Many potential killers have come and gone. First, there was text messaging. Then, Slack. Then, Microsoft Teams. And on and on and on. As it turns out, though, despite the constant guesses at email’s demise, it’s far more difficult to kill than Clue’s Mr. Boddy.
Anyone working at a university knows this to be true. In fact, with the constantly expanding proliferation of mobile technology, increased communication through it, and email’s ease of use on it, the technology seems to be becoming only more powerful. Recent research from The Radicati Group even estimated that the number of sent and received daily emails would surpass 333 billion by the end of 2022 — up from 52 billion in 2018.
This also means danger.
Because while email use may be increasing, related security measures may not be. This puts higher education institutions in a precarious position. Why? In the last decade, per CDNetworks, no industry has experienced more cyber attacks than higher education — with 539 breaches affecting around 13 million records.
The Free Body Problem
Do you know the greatest danger to keeping email data safe today? It’s not the bad guys.
While hackers are undoubtedly a threat, it’s actually employees themselves who often build shortcuts and workarounds to data security and regulatory compliance practices — and open the door for irreparable damage. It may feel like simplifying to them at the time, but it’s actually poking holes in protection.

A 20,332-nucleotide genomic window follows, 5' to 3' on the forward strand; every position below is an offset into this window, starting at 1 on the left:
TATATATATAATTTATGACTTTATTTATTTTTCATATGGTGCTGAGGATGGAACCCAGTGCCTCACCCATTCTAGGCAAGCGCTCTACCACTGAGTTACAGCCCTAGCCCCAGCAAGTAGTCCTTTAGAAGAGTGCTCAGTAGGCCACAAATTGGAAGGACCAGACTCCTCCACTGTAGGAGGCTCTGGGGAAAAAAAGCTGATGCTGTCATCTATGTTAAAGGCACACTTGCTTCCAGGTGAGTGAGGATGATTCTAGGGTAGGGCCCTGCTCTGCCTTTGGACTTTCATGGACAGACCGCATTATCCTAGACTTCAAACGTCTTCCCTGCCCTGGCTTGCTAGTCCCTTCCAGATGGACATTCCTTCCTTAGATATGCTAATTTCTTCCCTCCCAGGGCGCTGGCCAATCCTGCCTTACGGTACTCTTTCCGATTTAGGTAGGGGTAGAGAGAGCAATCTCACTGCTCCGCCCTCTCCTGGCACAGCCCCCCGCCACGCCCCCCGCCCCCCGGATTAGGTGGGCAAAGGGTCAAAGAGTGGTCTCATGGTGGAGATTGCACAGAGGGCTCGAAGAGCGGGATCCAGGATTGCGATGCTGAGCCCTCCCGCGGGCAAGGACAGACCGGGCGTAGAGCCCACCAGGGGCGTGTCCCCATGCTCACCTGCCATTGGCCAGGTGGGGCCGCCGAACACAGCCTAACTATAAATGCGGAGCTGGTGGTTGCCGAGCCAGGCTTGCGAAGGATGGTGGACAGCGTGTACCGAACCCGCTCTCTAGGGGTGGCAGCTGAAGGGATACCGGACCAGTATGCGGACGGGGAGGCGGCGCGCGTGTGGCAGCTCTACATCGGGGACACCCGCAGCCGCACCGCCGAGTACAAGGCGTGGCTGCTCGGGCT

Don’t go blowing up the university listserv yet, though, because this isn’t necessarily or entirely the fault of the users. The reason it happens is usually because IT security solutions are simply too hard to use, adding too many user-side steps and hurdles to the process. As a result, people don’t use email security solutions consistently, regardless of potential consequences, which can be stark. Data breach costs rose from $3.86 million to $4.24 million in 2020, the highest average total cost in the 17-year history of the IBM Cost of a Data Breach Report.